Hi From Sojourner
#1
I am originally from Tamilnadu. After three years at IISc Bangalore, I have been spending the last 40 years in the US.

I was born a Brahmin and suffered all the discriminations against lower middle class Brahmins in the Tamilnadu of my time. My understanding is that this has not changed much, though opportunities in the IT industry seem to be caste free.

Growing up in South Madras [the lion's den :-)], I was also influenced by the views of Periyar. This is what made me an atheist.

The famous psychologist B.F.Skinner has been a very important influence in my life. I hope to write about him in these forums. He was an atheist. He has also won the Humanist of the Year award.

Click here to read an FAQ I wrote on atheism about 8 years ago. This requires serious editing but other than that I stand behind it 100% today.

Looking forward to enjoyable interactions here.
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#2
Hello Sojourner and welcome to the forums. We all hope to read your contributions to the threads here.
Welcome aboard and happy freethinking!
Flowers
Nick
"It's alright, I rarely meet anyone who's able to read it properly. Although personally, I never thought that it to be an odd of a name. Once I give people the pronunciation, they tend to remember my name by easily associating me with it. A unique face, a unique moniker."
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#3
Thanks for the welcome, nick87.

I found out about nirmukta yesterday. [chrumuri-> Premanand->Nirmukta] I am already pleasantly overwhelmed, especially when I read the Facebook page. This doesn't happen usually. Normally, I am the overwhelmee and not the overwhlemed :-)
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#4
(08-Aug-2011, 05:06 PM)sojourner Wrote: Thanks for the welcome, nick87.

Normally, I am the overwhelmee and not the overwhlemed :-)

that reminds me of a joke about the coffer (person who coughs) and the coffee! (the person being coughed on!) Lol
Glad to have you on here. I too am from Tamil Nadu and raised in a liberal Brahmin family, but was never comfortable of bearing the Brahmin Identity. I tore away from religion at a young age and have never looked back! It's good to see that we are not alone in a country that seems to be overwhelmingly religious and spiritual.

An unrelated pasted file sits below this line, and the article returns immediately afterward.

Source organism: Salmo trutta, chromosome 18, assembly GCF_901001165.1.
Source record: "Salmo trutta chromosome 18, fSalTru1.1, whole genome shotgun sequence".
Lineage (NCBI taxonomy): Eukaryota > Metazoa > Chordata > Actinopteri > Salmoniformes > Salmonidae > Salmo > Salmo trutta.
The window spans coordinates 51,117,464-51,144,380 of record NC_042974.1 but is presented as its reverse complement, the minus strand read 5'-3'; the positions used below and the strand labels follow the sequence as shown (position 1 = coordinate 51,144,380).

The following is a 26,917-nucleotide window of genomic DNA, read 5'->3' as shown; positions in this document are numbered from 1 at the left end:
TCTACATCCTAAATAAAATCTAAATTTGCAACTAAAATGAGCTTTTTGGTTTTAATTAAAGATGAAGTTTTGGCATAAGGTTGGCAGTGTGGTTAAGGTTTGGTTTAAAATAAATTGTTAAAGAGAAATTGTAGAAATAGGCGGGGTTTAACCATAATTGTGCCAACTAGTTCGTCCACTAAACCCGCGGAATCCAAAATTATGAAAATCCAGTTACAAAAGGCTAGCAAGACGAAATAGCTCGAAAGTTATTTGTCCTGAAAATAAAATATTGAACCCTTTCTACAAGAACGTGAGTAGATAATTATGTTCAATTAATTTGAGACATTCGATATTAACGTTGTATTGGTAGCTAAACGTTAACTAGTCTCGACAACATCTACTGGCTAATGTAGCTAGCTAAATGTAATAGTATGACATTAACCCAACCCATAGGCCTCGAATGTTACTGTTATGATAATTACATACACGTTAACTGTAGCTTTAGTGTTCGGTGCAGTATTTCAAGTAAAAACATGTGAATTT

Cheers.
"It's alright, I rarely meet anyone who's able to read it properly. Although personally, I never thought that it to be an odd of a name. Once I give people the pronunciation, they tend to remember my name by easily associating me with it. A unique face, a unique moniker."
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#5
(08-Aug-2011, 05:13 PM)nick87 Wrote: that reminds me of a joke about the coffer (person who coughs) and the coffee! (the person being coughed on!)

I need to get ready and rush to work but not before taking the time to wish that much coffee gets into your coffers

Biggrin

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#6
Hello Sojourner, welcome to the forums Biggrin

I look forward to interacting with you here!
"Fossil rabbits in the Precambrian"
~ J.B.S.Haldane, on being asked to falsify evolution.
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#7
Thanks Ajita.
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#8
(08-Aug-2011, 06:03 AM)sojourner Wrote: The famous psychologist B.F.Skinner has been a very important influence in my life. I hope to write about him in these forums. He was an atheist. He has also won the Humanist of the Year award.

B F Skinner and also the trio of Lorenz, Tinbergen and von Frisch are are often cited in popular science books . Skinner's box and the pigeon's 'superstitious behaviors' are cited in Michael Shermer's 'The Believing Brain' and the 'fixed action patterns' of Tinbergen are cited in Robert Cialdini's 'Influence'.

However, Skinnerian (and Lorenzian) bizarrely don't seem to enjoy as much household familiarity as more outlandish and controversial Freudian and Jungian ideas. There are several reasons for this. Freud and Jung presented their results on neurosis, transference and so on through human case studies which laypersons could identify with. The neuro-ethological approach of Skinner and Lorenz was largely demonstrated in animal experiments*, and therefore perhaps the average reader could not immediately make the connections about the implications for humans, though these findings are more grounded scientifically than anything Freudian. Another reason could be the widespread contemporary appeal of 'holistic' treatments of the mind peddled by latter-day faith-healers and New Age Shamans, whose fawning admirers would dismiss Skinnerian ideas as 'too reductionistic'. Given this setting, articles on Skinner's work seem very well-suited addition to the discourse here.

*It's only after I started typing this that I viewed this documentary which reveals that ethical requirements of psychology experiments (which still remain a work in progress) were once left entirely to the discretion of the investigators who, alas, seem to have recognized few no-go zones. Sigh!

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#9
Quote:laypersons could identify with
Quote:the average reader

Please click here for a critique of one Skinner's major books. I quote some lines from this:

Traditional psychology carries the burden of basic assumptions that agree with folk psychology and, therefore, lend popular appeal to its theories. Needless to say, these assumptions also feature primitive ways of casting some important questions. For example, the assumption that “we” are minds “inside” bodies agrees with millennia of popular opinion, but it is neither a necessary nor a wise psychology.

Some reasons people don't like Skinner is because his ideas are counter-intuitive and challenge man's central place in the universe. They are also very difficult as most things in science.

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